No Secrets: Open Adoption Shuts Out the Shame
Originally Published: October 4, 2010
Revised: November 17, 2014
It’s a story baby Henry will surely hear over and over again. And when he’s old enough to understand, the words “birth mother” and “open adoption” will be as normal to him as “mom” and “dad.”
The story starts with a young woman named Tamera Alvarez, who lives in California. She was 18 when she discovered she was pregnant. She and the baby’s father were best friends who dated for a few months.
Tamera knew she couldn’t raise a child alone, but was unsure about what she wanted to do.
“I was ignorant when it came to open adoption,” she says. “Originally, I considered abortion.”
But the more she peeled apart her feelings, the more she realized abortion was the wrong choice for her. So, she researched her options.
In a town just a few miles from where Tamera lived, husband and wife Jan Newberry and Carroll Moore were writing a letter to a birth mother they had not yet met.
They were filling out papers at the Independent Adoption Center in Pleasant Hill, CA. As Tamera was going through morning sickness, struggling to finish high school, and filling out college applications, Jan and Carroll were praying for a child.
After weeks of soul searching, Tamera decided that keeping the baby would be unfair. She could never give the child the life it deserved. Tamera and her boyfriend, Eric, chose to create an adoption plan for their child.
Once a match is made, both parties decide together what kind of relationship they want after the birth.
“At first, I planned to just give the baby up and forget about it,” says Tamera. “I thought that would be easier for me and the baby.”
Then she discovered open adoption.
Open adoption allows birth mothers to choose their child’s adoptive parents. Typically, they meet the parents and work out an agreement to keep in touch. For some, that means yearly letters. For others, it means regular visits.
For Tamera, open adoption seemed like the best solution.
So, she began wading through more than 150 letters from possible adoptive parents.
Finally, Tamera narrowed it down to three potential parents and arranged meetings with them. When she met Carroll and Jan, something clicked.
“The thing I liked right away about them was how open they were about everything,” Tamera says, comparing her relationship with Jan and Carroll to falling in love.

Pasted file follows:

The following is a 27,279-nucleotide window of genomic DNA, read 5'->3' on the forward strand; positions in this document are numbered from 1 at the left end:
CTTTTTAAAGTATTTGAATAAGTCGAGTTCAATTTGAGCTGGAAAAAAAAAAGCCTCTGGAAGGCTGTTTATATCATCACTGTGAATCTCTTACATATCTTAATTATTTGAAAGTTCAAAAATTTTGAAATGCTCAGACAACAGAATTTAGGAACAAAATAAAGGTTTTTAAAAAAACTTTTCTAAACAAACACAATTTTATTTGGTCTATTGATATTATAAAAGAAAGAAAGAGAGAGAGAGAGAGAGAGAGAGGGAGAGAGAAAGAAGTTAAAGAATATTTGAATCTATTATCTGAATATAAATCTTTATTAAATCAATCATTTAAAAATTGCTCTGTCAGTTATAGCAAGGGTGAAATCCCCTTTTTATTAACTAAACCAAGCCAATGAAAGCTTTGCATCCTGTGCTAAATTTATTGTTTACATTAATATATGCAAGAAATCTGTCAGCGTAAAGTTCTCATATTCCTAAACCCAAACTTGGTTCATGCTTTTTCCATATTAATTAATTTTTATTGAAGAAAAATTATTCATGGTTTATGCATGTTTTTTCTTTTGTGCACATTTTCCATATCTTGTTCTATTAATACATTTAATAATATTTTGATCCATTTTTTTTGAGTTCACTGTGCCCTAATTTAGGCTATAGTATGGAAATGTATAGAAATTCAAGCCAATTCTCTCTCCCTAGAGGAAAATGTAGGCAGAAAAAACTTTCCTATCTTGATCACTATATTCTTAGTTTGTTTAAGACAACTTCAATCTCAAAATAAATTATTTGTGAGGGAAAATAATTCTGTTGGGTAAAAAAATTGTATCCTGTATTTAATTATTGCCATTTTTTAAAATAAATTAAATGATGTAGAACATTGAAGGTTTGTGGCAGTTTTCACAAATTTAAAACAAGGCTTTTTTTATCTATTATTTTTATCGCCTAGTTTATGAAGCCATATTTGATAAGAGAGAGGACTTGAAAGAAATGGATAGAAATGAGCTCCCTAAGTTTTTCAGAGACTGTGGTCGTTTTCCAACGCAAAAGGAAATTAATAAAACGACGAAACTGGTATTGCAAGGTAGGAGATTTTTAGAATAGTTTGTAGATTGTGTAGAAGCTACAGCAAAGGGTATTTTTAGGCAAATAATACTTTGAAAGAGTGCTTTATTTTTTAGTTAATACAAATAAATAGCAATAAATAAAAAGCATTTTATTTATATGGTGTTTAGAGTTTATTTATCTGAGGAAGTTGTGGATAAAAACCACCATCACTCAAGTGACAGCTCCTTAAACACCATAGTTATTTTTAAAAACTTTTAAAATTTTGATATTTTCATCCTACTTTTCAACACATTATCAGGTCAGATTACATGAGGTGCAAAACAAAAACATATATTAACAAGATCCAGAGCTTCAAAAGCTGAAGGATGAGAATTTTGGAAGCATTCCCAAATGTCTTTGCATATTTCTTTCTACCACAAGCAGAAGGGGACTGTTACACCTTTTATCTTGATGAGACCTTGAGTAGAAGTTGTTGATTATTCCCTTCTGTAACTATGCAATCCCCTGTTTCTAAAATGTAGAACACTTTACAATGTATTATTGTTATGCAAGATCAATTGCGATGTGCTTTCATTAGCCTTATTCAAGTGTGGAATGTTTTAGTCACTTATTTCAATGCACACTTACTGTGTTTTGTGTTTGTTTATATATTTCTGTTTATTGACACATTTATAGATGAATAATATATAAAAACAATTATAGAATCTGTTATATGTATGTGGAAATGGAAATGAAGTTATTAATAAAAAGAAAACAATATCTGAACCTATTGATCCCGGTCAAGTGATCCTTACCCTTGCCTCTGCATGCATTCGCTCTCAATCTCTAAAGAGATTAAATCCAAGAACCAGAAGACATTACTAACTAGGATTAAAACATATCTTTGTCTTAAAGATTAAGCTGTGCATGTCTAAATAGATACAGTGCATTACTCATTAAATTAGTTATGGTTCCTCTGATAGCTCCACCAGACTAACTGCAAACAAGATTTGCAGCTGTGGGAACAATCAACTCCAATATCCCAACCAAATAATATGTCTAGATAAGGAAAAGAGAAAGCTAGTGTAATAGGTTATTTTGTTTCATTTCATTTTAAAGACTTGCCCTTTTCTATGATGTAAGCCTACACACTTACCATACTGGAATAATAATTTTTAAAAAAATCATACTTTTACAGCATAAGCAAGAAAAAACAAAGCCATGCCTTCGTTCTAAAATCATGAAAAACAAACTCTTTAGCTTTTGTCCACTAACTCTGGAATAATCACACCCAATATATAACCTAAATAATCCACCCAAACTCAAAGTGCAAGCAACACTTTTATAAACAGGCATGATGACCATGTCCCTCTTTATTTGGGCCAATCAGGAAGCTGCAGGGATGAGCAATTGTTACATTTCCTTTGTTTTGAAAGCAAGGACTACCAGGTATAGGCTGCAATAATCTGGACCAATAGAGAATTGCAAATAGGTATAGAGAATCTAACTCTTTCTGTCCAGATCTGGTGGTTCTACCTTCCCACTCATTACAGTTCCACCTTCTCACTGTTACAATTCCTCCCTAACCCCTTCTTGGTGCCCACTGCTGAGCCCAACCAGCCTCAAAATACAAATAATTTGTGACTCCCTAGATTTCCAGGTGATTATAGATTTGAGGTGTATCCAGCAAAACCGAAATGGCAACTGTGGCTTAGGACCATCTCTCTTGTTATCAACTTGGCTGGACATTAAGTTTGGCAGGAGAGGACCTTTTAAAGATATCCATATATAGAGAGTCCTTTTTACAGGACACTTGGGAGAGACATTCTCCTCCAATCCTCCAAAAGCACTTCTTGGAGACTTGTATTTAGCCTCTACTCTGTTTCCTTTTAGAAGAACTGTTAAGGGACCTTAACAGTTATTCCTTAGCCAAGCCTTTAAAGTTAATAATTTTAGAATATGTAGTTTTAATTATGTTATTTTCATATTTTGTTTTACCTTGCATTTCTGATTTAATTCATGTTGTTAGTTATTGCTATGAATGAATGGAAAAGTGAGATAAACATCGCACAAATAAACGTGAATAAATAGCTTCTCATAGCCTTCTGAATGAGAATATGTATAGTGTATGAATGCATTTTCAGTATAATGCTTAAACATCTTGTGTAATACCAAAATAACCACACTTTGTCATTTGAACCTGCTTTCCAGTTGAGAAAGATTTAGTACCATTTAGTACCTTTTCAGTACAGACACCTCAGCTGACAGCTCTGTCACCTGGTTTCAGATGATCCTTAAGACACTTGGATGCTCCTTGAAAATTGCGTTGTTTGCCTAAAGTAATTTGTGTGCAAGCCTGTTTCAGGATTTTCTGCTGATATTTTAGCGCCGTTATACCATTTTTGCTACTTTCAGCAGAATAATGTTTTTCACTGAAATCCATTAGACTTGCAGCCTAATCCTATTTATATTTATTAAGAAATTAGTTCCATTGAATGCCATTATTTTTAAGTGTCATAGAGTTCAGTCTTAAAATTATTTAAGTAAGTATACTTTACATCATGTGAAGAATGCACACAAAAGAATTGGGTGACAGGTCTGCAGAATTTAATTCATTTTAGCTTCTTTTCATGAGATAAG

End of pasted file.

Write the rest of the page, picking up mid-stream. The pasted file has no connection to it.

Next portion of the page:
“It was like that feeling when everything just seems perfect and you feel like you’ve known them forever.”
Jan said she and her husband wanted an open adoption from the beginning. She wanted her son to know where he came from. And she wanted to take the shame out of adoption.
“We didn’t want any secrets,” Jan says. “Henry will grow up knowing all this, and he’ll accept it. We’re giving up the drama that goes with adoption.”
Jan and Carroll attended the required counseling sessions at the adoption center, went to birthing classes with Tamera, and were by her side when Henry was born.
They became a family—not a conventional one—but one created out of love and a need for each other.
“Tamera is great,” says Jan. “We really love her a lot.”
“After just four or five months, I was 100-percent comfortable with having these people raise my child,” adds Tamera, who now has a new boyfriend, is attending school, and living the life of a typical teenager. “They were ready to be parents. I wasn’t.
“I won’t lie and say it was easy for me,” admits Tamera. “But knowing where he is right now and that, in 10 minutes, I can be there, means a lot to me.”
Adoption agencies typically give birth mothers free services, including counseling, legal fees and, in some cases, hospital fees, says Grace Allen, outreach coordinator for the Independent Adoption Center, one of the largest open adoption agencies in the U.S.
Birth parents decide what they want in an adoptive family. They get letters from families that seem like a good fit, no matter where they live. Birth parents also review forms that adoptive parents fill out.
Once a match is made, both parties decide together what kind of relationship they want after the birth. They have a counselor who helps them come to an agreement that makes both sides happy.
Even though both parties sign the agreement, it does not give birth parents any legal right to the child or to visitation, explains Allen, whose agency arranged Henry’s adoption. But in the nearly 20 years that the agency has been doing open adoptions, most people work out agreements that last a lifetime.
“Usually, it’s a win-win situation,” says Allen.
Editors’ Note: Fewer pregnant teens are choosing adoption today than years ago. But adoption is a good choice for many, especially as open adoptions like Tamera’s become more popular. Most adoption agencies now offer this option.
For more information, visit the Independent Adoption Center website.
Krissy Stautz, 17, is a Contributor from Gresham, OR.
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